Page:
Starting from René Gerard’s theory of mimetic desire, this article analyzes the complex relation existing among the main character (Don Quijote), his own desire (the desire to be himself), and a mediating entity which evolves throughout the entire novel, adapting to the evolution of the hidalgo. In the second part of Don Quijote, driven by readers and determined by the new status of the protagonist, this mediating entity approaches the subject so closely that they end up overlapping. This article, therefore, illustrates another possibility of mediation, deduced from Girard’s theoretical construction, as well as a possible new reading of the idea of desire in Cervantes’s novel. The extreme situation introduced and analyzed in this article is a third type of mediation in the novel, exemplified by the overlapping of subject and mediator, a triangulation that can only end with the complete annihilation of one of its components.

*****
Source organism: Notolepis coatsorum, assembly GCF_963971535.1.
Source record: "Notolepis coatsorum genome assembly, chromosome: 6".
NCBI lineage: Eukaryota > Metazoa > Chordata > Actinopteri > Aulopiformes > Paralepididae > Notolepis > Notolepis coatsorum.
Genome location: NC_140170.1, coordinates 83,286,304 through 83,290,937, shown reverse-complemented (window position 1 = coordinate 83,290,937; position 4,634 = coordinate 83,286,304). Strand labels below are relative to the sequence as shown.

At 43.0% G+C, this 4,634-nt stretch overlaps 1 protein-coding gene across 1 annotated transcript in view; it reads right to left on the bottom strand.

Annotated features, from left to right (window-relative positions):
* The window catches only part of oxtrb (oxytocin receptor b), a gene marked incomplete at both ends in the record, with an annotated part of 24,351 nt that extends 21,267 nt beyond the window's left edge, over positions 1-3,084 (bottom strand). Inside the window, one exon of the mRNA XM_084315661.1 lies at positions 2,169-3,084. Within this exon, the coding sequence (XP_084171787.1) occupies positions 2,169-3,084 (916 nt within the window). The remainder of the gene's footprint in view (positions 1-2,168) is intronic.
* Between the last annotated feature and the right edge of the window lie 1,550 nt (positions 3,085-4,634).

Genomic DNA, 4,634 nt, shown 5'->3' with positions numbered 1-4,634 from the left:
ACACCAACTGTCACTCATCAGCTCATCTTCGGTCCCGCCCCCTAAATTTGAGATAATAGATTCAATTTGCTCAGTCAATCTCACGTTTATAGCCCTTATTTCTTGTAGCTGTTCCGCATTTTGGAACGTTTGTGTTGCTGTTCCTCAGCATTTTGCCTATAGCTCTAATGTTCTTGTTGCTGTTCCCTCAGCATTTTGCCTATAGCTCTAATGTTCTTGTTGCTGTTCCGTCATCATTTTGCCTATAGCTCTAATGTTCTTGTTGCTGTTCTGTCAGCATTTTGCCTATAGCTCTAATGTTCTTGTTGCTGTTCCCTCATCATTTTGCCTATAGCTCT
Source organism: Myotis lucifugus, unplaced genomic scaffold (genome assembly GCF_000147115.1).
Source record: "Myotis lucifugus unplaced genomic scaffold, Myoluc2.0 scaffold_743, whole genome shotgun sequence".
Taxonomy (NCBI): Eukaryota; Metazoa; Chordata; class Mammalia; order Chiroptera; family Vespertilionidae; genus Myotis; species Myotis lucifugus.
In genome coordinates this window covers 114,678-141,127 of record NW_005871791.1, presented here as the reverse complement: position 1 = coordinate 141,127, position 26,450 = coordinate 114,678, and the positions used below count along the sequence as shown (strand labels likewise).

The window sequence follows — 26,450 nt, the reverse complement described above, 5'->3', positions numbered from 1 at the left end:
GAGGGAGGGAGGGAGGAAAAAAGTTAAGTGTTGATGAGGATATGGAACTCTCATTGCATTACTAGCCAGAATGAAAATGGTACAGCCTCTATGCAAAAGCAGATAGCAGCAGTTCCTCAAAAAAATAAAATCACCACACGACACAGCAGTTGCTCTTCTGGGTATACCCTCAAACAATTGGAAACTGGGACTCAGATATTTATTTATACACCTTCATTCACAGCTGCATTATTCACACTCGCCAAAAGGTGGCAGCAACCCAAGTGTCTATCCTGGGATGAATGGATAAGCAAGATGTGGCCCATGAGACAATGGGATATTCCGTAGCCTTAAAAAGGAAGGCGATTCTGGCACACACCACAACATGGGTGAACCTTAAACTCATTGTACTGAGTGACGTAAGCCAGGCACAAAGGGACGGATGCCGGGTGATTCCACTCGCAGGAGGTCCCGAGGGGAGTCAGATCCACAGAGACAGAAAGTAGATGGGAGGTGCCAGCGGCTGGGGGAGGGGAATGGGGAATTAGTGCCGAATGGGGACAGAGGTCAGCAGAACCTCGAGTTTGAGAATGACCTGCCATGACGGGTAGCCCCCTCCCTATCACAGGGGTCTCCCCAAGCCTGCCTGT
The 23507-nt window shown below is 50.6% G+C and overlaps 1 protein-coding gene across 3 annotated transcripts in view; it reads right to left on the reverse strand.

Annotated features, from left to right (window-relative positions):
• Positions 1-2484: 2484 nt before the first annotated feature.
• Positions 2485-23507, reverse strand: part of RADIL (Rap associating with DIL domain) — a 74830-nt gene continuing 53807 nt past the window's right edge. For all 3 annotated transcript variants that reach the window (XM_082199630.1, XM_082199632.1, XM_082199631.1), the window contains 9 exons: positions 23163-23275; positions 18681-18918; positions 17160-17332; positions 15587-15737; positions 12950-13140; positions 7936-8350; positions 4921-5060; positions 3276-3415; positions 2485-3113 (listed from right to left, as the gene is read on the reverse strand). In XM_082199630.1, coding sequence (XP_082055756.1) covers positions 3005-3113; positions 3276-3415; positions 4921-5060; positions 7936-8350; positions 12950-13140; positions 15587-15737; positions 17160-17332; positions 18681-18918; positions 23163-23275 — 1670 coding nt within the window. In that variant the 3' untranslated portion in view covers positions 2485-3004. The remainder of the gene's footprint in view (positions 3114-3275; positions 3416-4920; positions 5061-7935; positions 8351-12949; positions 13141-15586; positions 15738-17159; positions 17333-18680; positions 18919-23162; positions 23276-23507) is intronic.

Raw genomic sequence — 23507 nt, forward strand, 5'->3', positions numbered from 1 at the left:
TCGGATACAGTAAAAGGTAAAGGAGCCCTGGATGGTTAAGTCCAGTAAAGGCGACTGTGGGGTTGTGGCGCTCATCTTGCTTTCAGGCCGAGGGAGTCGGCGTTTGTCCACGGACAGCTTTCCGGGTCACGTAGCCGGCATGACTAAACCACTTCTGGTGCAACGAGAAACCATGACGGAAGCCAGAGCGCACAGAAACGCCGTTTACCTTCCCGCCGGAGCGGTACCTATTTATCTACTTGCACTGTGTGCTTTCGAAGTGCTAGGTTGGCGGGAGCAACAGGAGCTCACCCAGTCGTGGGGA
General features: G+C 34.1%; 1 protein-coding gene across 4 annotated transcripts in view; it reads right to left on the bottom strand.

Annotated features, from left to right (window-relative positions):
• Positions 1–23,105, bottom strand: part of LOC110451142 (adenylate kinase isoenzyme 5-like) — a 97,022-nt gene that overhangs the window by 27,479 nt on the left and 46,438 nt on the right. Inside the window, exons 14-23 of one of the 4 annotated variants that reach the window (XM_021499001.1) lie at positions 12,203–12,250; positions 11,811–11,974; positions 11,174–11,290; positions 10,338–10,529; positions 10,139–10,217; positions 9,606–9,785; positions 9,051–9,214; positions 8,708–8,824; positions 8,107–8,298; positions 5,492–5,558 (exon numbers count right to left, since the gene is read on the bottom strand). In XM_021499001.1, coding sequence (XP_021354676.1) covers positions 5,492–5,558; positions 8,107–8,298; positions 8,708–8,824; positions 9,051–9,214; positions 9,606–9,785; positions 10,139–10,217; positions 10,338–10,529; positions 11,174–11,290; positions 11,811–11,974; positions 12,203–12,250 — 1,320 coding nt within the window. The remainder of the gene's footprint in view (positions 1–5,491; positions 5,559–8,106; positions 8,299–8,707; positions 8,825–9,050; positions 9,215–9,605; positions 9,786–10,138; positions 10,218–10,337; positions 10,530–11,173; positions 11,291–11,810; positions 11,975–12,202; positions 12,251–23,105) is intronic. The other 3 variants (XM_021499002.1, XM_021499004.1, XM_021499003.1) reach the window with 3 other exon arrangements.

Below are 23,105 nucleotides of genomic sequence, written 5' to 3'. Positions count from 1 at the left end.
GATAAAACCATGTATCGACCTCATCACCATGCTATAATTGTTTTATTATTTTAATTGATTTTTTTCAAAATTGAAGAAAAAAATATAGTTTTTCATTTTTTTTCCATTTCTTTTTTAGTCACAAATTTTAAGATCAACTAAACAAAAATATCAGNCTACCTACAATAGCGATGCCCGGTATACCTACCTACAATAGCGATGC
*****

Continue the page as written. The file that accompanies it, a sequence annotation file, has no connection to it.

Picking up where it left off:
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pp. 193-215
Launched on MUSE
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